EQ: Is there any single piece of advice or philosophy that you try to impart to your readers when writing your articles?
Cothern: There are a couple of big themes that I like to get across in our articles. One of the main ones is that you’re responsible for your money and your decisions with your money. That can give you a great opportunity for the future, if you take advantage of it. Your money is there to work for you, and you need to employ it that way.
Too many people don’t pay any attention to their money. They just get a paycheck, spend until they get their next paycheck, and hope their checking account doesn’t hit zero before they get there. So, we help readers to really take control of their situation, work toward the future and grow their wealth to a point where they can use money as a tool. That’s probably the biggest theme that we try to get across.
EQ: Great. That’s very helpful. Now, I see you’ve got a lot of articles on credit cards, budgeting, and debt, of course. Do you offer any investing advice, as well?
Cothern: We cover investing, but we cover it in a more generic sense. I don’t have any licenses that will allow me to give specific recommendations on investments. Personally though, the theory that I believe in and practice myself is buying index funds, and dollar-cost averaging over time.
I don’t try to beat the market, I just try to get as close to what the market does as possible. Occasionally, we’ll talk about making sure you’re investing at your risk level, so that if the stock market goes down 50% tomorrow and you had 100% stocks, you won’t sell when it goes down 50%.
In order to get the benefit, you have to be buying when it’s down 50%. So, generic concepts like that. Mainly index investing is the type of investing that I’m most comfortable with and would probably suggest.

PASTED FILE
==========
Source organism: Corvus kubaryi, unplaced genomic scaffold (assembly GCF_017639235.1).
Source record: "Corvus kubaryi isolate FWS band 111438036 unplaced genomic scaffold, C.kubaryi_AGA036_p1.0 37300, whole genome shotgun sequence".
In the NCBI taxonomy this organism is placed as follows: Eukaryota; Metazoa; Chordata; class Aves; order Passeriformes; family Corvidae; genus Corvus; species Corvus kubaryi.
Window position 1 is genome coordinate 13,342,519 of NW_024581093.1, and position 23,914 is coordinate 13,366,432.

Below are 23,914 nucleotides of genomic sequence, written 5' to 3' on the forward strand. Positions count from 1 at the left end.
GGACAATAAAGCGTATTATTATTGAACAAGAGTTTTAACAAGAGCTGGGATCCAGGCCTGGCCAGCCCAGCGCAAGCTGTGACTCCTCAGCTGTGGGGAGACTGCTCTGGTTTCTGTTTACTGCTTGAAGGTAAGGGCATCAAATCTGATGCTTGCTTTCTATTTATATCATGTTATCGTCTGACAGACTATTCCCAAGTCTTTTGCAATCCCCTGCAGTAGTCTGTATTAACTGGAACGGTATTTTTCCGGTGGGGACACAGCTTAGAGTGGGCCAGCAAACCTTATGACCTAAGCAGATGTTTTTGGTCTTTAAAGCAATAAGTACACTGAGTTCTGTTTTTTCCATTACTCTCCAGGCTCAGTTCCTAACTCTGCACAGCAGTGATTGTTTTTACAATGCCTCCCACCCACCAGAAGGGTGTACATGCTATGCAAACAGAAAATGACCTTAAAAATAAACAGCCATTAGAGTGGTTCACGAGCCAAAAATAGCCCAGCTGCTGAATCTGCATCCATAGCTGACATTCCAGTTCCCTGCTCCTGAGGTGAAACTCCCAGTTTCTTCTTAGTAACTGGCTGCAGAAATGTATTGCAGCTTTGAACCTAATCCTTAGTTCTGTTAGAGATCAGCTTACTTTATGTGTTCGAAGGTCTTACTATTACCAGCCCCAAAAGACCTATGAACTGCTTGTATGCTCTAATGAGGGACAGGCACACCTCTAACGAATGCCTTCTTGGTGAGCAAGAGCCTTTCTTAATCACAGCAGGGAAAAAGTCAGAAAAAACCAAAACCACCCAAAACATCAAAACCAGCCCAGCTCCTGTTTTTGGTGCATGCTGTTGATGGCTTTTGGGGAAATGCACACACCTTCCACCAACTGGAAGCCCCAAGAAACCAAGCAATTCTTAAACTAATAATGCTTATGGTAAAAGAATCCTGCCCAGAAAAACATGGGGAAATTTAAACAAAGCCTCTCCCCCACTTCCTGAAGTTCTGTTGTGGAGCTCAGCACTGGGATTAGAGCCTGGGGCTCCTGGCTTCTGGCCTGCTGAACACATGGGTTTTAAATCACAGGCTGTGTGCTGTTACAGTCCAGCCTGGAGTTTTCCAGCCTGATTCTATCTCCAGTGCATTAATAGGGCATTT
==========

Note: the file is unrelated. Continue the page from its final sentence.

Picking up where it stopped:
EQ: That’s great, and definitely right in line with the themes that you often cover. Do you have relationships with other bloggers out there?
Cothern: I definitely have a group of people that probably started around the same time that I did with my blog. I’ve gone to the financial blogger conference for the last two years, and I’ll be going again this year. It’s great to get out there and meet people.
Everybody, at least at the financial blogger conference, is so willing to help. They know that while we might be technically competing with each other for readership, the more people that we can all reach will actually help everyone.
You can ask questions and they'll be really forthcoming with answers. "Oh, you know, this works for me, and this doesn’t work for me. This has really been helpful to my readers, this hasn't." It has been very helpful to get involved with that community, and I really love it.
EQ: That’s great. Before we go, do you have any parting advice that you’d like to share with our readers?
Cothern: Just to spend less than you earn and invest the rest, with investing the rest to be a very key part of that. If you just save in a bank account, you're never going to grow any wealth, you'll just be getting beaten by inflation. If you start investing, you have the opportunity to have your money work for you, and eventually, you’ll have enough money to be financially independent, which is a big goal for a lot of people.
For more advice on paying debt and saving for the future, visit Lance's blog Money Manifesto.